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Systematic sampling

Systematic sampling


A collection strategy based on the principles of statistic sampling, by collecting or counting all finds within predefined transects, grids or collection units set out in a regular manner to provide comparable quantities of material, as well as qualitative data to enhance the possibilities of dating and interpretation.

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Systematic random means ordering your dataset (the population) on one principle, taking a random starting point, and selecting items on a regular interval. This is useful if you want to want to completely cover a large range of items that you expect to vary along its whole range. I.e., in an archaeological field survey, the population is the complete archaeological surface record, which we expect to vary along the whole region, and we want to include this whole region in our sample. A systematic sample from one unit would be taken by covering between 20-40 % of the unit in walking lines, with regular intervals of 5-10 mt. A weakness of systematic random sampling is that you run the risk of entirely missing patterns that are somehow arranged in similar regular intervals.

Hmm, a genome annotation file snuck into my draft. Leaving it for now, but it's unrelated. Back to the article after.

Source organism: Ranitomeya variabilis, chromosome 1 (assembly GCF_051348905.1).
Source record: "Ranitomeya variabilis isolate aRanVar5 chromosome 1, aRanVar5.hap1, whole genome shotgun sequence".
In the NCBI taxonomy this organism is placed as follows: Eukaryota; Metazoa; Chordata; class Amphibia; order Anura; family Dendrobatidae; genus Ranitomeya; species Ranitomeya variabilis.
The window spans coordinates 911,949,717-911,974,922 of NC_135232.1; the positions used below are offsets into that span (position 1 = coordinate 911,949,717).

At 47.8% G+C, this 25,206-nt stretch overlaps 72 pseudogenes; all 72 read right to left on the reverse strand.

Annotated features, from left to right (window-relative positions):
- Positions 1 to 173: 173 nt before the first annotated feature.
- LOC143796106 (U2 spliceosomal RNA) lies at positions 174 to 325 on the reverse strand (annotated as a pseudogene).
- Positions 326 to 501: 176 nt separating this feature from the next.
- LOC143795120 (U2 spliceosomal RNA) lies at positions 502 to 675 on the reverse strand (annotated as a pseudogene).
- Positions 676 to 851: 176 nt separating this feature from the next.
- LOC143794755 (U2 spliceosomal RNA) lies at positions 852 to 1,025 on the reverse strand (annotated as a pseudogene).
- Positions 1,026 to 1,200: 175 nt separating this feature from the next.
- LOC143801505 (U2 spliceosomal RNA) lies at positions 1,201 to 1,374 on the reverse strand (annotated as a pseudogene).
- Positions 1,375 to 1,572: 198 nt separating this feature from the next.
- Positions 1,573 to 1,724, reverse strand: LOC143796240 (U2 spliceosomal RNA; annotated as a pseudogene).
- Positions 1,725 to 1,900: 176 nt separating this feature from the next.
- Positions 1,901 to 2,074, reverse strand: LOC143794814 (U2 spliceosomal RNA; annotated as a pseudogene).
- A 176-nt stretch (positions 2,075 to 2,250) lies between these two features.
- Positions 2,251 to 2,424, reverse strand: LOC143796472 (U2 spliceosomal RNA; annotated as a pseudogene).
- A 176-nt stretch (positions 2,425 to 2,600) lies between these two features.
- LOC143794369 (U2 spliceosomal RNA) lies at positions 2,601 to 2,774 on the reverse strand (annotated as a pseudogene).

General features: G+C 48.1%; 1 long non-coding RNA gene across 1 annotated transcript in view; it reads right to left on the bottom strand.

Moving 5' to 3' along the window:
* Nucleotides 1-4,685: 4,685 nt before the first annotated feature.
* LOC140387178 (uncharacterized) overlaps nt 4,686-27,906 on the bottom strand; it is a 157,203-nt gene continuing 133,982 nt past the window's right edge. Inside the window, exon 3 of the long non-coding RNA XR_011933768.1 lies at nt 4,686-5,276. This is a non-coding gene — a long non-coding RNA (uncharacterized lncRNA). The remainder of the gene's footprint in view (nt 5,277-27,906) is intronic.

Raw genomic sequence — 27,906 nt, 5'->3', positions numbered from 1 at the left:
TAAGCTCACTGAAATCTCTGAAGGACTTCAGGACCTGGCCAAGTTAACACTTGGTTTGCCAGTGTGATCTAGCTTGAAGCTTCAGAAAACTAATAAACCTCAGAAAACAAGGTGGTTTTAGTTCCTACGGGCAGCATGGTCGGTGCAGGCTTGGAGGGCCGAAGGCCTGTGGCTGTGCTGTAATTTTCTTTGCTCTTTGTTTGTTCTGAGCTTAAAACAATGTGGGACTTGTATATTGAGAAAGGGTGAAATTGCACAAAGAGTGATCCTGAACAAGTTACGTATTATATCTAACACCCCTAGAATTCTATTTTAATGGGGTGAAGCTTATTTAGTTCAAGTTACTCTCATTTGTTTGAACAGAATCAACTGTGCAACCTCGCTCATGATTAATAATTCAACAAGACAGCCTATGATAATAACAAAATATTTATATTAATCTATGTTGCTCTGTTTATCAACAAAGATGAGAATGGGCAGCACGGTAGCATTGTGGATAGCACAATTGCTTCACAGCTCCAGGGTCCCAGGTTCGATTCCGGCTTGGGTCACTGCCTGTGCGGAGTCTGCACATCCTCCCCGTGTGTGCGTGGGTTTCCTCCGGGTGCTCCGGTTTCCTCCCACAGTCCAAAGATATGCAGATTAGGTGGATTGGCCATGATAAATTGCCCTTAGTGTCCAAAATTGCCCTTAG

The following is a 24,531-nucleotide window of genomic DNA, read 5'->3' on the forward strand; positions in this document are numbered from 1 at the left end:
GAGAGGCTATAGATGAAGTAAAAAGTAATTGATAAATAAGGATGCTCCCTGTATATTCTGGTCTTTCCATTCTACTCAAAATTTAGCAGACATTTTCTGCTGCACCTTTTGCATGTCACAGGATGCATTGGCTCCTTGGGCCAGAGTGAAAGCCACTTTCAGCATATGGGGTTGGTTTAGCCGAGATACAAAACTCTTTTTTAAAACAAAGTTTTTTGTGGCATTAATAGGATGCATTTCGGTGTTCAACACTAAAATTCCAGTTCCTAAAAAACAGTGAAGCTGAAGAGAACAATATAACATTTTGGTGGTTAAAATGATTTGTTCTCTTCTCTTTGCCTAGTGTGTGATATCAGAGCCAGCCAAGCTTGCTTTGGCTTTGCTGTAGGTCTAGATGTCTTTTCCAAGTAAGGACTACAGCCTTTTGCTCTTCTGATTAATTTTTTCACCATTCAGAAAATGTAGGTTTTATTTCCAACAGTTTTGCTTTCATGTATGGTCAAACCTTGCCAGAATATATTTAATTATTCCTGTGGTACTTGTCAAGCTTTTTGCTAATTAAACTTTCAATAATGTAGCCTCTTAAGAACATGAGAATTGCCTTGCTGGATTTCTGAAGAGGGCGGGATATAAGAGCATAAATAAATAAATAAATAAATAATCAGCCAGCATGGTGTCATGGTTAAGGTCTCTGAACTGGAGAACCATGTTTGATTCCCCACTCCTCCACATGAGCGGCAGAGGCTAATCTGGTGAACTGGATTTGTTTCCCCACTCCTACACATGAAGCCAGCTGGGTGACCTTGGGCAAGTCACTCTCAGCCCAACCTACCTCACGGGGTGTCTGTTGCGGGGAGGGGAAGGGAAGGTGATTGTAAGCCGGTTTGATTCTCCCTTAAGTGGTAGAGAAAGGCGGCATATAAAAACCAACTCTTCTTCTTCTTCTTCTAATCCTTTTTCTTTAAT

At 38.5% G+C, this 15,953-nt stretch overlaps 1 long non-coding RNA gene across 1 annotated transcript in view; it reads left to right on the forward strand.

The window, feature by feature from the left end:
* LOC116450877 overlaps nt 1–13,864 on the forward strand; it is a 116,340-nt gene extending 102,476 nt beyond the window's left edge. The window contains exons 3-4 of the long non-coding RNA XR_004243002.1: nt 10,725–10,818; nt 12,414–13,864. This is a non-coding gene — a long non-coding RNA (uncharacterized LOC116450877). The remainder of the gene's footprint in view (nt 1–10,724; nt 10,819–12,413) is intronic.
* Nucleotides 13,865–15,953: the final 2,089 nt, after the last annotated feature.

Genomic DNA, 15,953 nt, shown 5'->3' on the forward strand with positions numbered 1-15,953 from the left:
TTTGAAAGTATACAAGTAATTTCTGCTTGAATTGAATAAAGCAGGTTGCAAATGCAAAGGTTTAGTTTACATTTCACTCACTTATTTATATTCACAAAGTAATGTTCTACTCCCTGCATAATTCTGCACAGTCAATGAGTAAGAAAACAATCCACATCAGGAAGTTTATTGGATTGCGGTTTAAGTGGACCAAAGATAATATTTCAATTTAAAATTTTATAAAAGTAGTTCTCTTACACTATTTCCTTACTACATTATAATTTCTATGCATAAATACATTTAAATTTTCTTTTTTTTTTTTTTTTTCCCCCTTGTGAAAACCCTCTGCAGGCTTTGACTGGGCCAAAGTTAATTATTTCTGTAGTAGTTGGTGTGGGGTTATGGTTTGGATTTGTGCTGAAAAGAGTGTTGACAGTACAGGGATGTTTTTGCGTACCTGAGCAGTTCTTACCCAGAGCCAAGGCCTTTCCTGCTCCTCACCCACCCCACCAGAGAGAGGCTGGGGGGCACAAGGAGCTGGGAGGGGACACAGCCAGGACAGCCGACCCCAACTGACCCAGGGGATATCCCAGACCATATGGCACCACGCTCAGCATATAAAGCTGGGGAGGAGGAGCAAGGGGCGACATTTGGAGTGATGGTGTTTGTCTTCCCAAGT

Research topics: Software & Technology